Can I Sue My Employer For Discrimination Due To A Reduction In Hours?

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I work for a fast food chain and I’ve been there for about 3 weeks now. I started off getting full time hours. A couple days ago I was asked to go into the manager’s office, and she proceeded to ask me (a female) about one of the male supervisors that I worked with. She informed me that “even though the cameras aren’t recording in our location they can still see them in the corporate office.” She seems to think that me and this supervisor are doing other things than work when it’s just me and him in the store at night closing. So now, I’m down to about 10 hours in this next work week, and she has informed me that me and this supervisor are not to work together anymore. Is any of that illegal in Florida?

This may or may not be illegal. In order to make a discrimination claim on grounds of your gender, you have to establish that your reduction in hours is due to the fact that you are a female, and that other non-females are not treated in the same way, and that the hour reduction is not due to a legitimate, non-pretextual reason.

Although it would also be difficult for you to argue that the reduction in hours rises to the level of sexual harassment, you may have a stronger case here. For this claim, you’d have to establish that your hours are being reduced because you are a woman, and that the reduction in hours has created an abusive work environment. To be abusive, the workplace environment must be permeated with the hostile or abusive conduct.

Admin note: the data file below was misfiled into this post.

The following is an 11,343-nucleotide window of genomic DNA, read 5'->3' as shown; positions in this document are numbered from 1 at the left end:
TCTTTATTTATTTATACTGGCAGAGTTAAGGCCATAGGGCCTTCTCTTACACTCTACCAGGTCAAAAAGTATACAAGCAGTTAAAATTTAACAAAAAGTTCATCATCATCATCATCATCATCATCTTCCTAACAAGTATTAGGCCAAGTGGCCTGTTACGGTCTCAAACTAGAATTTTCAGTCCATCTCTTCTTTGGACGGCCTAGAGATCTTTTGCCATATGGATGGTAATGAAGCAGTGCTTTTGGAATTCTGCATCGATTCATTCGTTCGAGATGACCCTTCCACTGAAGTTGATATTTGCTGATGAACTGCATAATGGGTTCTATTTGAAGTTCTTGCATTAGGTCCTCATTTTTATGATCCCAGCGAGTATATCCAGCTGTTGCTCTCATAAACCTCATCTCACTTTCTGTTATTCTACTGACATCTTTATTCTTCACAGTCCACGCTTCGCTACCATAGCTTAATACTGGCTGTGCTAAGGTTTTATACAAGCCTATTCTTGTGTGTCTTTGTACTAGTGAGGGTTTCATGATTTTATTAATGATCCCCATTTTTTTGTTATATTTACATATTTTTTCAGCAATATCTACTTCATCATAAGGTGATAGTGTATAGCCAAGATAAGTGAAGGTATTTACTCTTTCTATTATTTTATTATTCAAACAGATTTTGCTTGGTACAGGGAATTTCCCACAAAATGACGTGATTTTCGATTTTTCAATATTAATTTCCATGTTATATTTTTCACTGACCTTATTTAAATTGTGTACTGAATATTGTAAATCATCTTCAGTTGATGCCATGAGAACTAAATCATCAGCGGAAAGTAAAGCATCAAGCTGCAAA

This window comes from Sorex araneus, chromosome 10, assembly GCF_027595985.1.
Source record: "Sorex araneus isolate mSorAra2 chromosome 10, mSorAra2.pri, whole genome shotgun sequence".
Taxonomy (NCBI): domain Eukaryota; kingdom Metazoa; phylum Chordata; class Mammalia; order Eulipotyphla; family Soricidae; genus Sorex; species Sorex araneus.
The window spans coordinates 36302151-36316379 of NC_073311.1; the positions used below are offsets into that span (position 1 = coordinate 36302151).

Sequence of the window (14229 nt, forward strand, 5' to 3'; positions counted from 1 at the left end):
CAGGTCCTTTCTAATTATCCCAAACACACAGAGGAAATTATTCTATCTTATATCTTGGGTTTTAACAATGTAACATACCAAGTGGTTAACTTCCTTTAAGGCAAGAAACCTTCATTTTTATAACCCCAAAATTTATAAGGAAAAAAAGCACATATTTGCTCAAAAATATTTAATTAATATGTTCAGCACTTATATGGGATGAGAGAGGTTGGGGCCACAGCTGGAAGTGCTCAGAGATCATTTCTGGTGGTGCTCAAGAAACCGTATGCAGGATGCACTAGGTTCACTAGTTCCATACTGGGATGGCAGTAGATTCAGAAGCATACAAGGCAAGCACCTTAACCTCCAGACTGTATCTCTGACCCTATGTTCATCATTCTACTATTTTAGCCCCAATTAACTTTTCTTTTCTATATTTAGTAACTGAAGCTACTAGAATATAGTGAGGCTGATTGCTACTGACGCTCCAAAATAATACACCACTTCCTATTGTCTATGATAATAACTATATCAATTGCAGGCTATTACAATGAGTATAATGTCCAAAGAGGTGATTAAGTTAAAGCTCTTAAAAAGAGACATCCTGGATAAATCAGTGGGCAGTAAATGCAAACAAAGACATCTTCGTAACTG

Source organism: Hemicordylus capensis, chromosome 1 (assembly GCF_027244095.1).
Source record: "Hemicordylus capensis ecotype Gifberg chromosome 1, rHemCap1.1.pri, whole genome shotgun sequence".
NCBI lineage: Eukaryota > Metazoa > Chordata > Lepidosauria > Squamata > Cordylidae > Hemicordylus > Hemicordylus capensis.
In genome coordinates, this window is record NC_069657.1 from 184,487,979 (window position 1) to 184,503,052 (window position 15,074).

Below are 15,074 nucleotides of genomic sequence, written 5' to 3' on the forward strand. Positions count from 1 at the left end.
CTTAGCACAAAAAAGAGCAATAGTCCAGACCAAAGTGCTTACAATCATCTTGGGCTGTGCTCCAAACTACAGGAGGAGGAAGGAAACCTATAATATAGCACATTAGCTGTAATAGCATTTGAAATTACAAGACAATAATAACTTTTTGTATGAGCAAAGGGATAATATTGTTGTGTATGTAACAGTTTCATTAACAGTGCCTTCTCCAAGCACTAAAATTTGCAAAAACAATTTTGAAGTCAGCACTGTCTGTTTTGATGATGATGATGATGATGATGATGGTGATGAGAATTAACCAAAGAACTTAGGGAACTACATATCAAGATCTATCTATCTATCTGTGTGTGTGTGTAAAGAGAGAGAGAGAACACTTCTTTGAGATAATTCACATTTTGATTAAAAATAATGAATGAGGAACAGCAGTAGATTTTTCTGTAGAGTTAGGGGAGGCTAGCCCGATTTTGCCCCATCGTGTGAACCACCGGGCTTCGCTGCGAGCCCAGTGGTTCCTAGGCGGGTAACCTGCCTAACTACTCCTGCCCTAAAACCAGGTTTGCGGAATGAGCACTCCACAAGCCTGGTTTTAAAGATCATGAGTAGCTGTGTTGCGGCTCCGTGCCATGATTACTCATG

Regardless of whether this rises to the level of harassment, most large companies try hard to avoid hostile work environments. If you look at your employee handbook, you are likely to find a procedure to follow if you feel you’re being harassed or discriminated against because of your gender. If you follow this procedure and your manager retaliates against you, you may have a stronger case for harassment or discrimination.

If you feel that you are being harassed or discriminated against, and following the procedures within your company does not resolve the issue or makes it worse, you can file a claim with the Equal Opportunity Employment Commission (EEOC). Florida has several field offices. You must do this before you can pursue a lawsuit against your employer. You do not need an attorney to file a complaint with the EEOC. The EEOC may then pursue the company on your behalf. If it does not, you may request a Right to Sue letter from the EEOC and file a lawsuit against the employer in regular court.